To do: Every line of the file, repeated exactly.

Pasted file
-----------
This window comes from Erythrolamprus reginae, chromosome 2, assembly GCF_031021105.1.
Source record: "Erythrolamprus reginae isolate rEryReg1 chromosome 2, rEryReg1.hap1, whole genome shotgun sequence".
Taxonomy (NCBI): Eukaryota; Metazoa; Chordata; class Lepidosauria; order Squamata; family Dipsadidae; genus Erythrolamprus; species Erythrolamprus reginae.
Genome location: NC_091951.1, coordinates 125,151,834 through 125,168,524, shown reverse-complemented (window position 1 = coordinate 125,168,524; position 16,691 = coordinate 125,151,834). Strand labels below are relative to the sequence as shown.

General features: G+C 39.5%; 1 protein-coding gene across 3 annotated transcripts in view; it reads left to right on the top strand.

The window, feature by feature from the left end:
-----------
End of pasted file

This window comes from Erythrolamprus reginae, chromosome 2, assembly GCF_031021105.1.
Source record: "Erythrolamprus reginae isolate rEryReg1 chromosome 2, rEryReg1.hap1, whole genome shotgun sequence".
Taxonomy (NCBI): Eukaryota; Metazoa; Chordata; class Lepidosauria; order Squamata; family Dipsadidae; genus Erythrolamprus; species Erythrolamprus reginae.
Genome location: NC_091951.1, coordinates 125,151,834 through 125,168,524, shown reverse-complemented (window position 1 = coordinate 125,168,524; position 16,691 = coordinate 125,151,834). Strand labels below are relative to the sequence as shown.

General features: G+C 39.5%; 1 protein-coding gene across 3 annotated transcripts in view; it reads left to right on the top strand.

The window, feature by feature from the left end: